• Once having spent continuous fives years in the UK as an Overseas Government Employee. 
  • Once having spent continuous fives years in the UK as a Minister of Religion, Missionary or Member of a Religious Order. 
  • Once having spent continuous five years in the UK as a member of operational ground staff of an overseas-owned airline.   
  • Once having spent five years in the UK as “a person established in business”.

Getting married in the UK

Your rights to marry once in the United Kingdom.

If your permission to stay is only temporary, it is possible to marry or to register a civil partnership, while you are here, but you will usually need to have been given approval by the immigration authorities.  Marriage registrars cannot conduct a ceremony involving someone who is subject to immigration control unless they first see written permission.  Unless you can show you have been given a Visa to come her for marriage, you will need to apply to the Home Office for permission well in advance.

An application for permission to marry will normally only be considered if you have been given a Visa or Permit to stay for more than 6 months and have at least 3 months still remaining.

Getting permission to marry does not give you an extension of stay and you will need to apply again to the Home Office after your marriage.  The rules do not allow you to stay on as a spouse (or registered civil partner) unless you were given more than six months to stay when you last applied.  This means you won’t be given permission if you come to the United Kingdom as a visitor, or as a student on a short course, and get married to someone who is resident here.  If you do, you will be told to go back home and apply for a Visa from there.

These rules have been challenged in Court in 2006.  We can give you full, up to date information about all aspects of marrying in the UK and help with your applications.

Fiancés

Coming to the UK to get married.

The United Kingdom immigration rules, allow applicants to come here in order to get married to someone who is resident.  If you want your marriage to take place here and intend to remain and settle here afterwards, you will need to apply for entry clearance for this purpose before you travel.  It is not possible to make this sort of application whilst you are in the United Kingdom on some other basis.

The general tests you must meet are similar to those for all family members, and the most important of them are that you can show there will be adequate maintenance and accommodation for both of you.  You will note be allowed to claim any welfare benefits and must have suitable housing, even if you are not intending to live together before the marriage takes place.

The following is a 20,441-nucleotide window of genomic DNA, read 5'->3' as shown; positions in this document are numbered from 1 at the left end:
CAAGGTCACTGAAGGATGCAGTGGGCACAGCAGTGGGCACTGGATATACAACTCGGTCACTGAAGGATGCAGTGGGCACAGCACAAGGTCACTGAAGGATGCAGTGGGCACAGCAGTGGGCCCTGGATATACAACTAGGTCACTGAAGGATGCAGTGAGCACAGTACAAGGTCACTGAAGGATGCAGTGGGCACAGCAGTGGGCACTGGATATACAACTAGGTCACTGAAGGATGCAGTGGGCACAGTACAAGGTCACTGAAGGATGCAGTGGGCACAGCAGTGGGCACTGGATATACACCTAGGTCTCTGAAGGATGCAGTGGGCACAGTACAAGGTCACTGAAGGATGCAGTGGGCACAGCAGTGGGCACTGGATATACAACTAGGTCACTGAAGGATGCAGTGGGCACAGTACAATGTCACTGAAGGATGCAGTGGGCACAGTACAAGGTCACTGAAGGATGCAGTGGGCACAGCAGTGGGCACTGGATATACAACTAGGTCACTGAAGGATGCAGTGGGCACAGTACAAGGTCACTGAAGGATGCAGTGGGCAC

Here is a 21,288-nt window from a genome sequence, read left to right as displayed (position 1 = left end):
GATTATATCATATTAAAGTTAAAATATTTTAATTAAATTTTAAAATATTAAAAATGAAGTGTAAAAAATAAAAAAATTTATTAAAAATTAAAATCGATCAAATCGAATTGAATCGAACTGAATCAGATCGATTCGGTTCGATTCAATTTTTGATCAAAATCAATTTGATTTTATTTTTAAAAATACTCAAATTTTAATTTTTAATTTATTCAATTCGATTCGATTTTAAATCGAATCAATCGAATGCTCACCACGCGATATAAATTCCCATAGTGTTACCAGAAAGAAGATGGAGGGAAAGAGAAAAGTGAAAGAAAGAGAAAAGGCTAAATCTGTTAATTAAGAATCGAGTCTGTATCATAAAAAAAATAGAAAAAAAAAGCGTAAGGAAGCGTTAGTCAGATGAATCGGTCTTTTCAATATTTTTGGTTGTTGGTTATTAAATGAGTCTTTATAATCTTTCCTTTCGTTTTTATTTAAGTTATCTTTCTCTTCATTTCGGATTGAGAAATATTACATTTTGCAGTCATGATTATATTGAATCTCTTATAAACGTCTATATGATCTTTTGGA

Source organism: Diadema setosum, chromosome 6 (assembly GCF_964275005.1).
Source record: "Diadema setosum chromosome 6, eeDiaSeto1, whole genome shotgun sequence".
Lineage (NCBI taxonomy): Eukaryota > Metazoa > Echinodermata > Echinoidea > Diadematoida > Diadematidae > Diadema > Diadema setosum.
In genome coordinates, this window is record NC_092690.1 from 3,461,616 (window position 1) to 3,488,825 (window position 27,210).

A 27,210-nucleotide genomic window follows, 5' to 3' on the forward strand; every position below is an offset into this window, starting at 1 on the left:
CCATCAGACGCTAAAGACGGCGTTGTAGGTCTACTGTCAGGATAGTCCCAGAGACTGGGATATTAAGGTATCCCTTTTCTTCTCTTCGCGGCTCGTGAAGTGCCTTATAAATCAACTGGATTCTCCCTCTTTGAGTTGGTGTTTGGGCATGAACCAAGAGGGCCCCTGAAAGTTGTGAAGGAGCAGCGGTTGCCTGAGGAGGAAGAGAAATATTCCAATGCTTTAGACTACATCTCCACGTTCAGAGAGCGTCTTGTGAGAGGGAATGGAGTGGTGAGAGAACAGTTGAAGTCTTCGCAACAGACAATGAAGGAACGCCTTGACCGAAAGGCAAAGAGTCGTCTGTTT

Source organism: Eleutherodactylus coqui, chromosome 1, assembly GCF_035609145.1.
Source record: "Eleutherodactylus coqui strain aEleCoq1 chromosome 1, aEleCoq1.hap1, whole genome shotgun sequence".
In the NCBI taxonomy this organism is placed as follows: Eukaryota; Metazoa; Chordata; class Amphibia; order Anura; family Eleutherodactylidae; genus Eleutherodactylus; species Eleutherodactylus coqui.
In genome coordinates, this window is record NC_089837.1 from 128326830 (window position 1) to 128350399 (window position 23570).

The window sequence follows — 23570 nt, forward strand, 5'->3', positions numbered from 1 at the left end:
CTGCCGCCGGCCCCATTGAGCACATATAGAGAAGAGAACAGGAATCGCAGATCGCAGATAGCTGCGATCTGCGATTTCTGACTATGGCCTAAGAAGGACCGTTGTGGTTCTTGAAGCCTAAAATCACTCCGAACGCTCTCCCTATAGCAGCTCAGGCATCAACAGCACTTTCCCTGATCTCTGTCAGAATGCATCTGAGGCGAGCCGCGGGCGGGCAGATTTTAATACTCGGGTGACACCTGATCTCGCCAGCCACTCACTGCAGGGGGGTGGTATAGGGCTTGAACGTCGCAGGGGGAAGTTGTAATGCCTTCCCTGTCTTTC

When your application is approved, you should be given six months entry and will be expected to marry in that time.  The Home Office will not want to extend the time you have as a fiancé beyond six months unless there is a very good reason for it.  You will not be allowed to work until you have applied for and been given permission to stay as a spouse after your marriage.

Everyone who is subject to immigration control needs to have permission to get married in the UK before the marriage ceremony can be carried out (except those who marry in the Church of England).  If you come here with a Visa as a fiancé, this will serve as your permission and you do not need to show any other permission to a Register Office when you arrange for your marriage.

You can be assured we will give you accurate and reliable advice on any aspect of these rules.

Civil Partners

For same-sex couples, rights to enter or remain in the UK if you register a Civil Partnership.

There was a historic change in UK Law in December 2005.  The Civil Partnership Act now allows two people of the same sex to register their partnership and give it effectively the same status for all legal purposes as a marriage.  Registration is done at a local Register Office.  There are no arrangements for churches to register a partnership, though some may hold ceremonies of blessing.

If you want to register your partnership with your same sex partner here, you will need permission from the Home Office, unless both of you are already settled here or are EEA [link to EEA page] citizens.  Our advisers can help with your application for permission. The immigration authorities will also recognise Civil Partnerships from certain other countries.

It is possible to get a Visa to come to the UK to register your partnership and then to stay on in the same way as a fiancé, or while visiting for a short time.  The Visa will not say that you are going to make a partnership with someone of the same sex.  Civil Partnerships have the same effect for all immigration purposes as marriages and registered partners are allowed to stay in all the cases and on the same terms as spouses.  After a two-year probationary period, you will be able to apply to settle here permanently.  

Spouses

If you are in the UK and would like to get married to a person present and settled.
Anyone who is married to a person settled in the United Kingdom can apply to live here with that person.  There is an age limit and there are several conditions.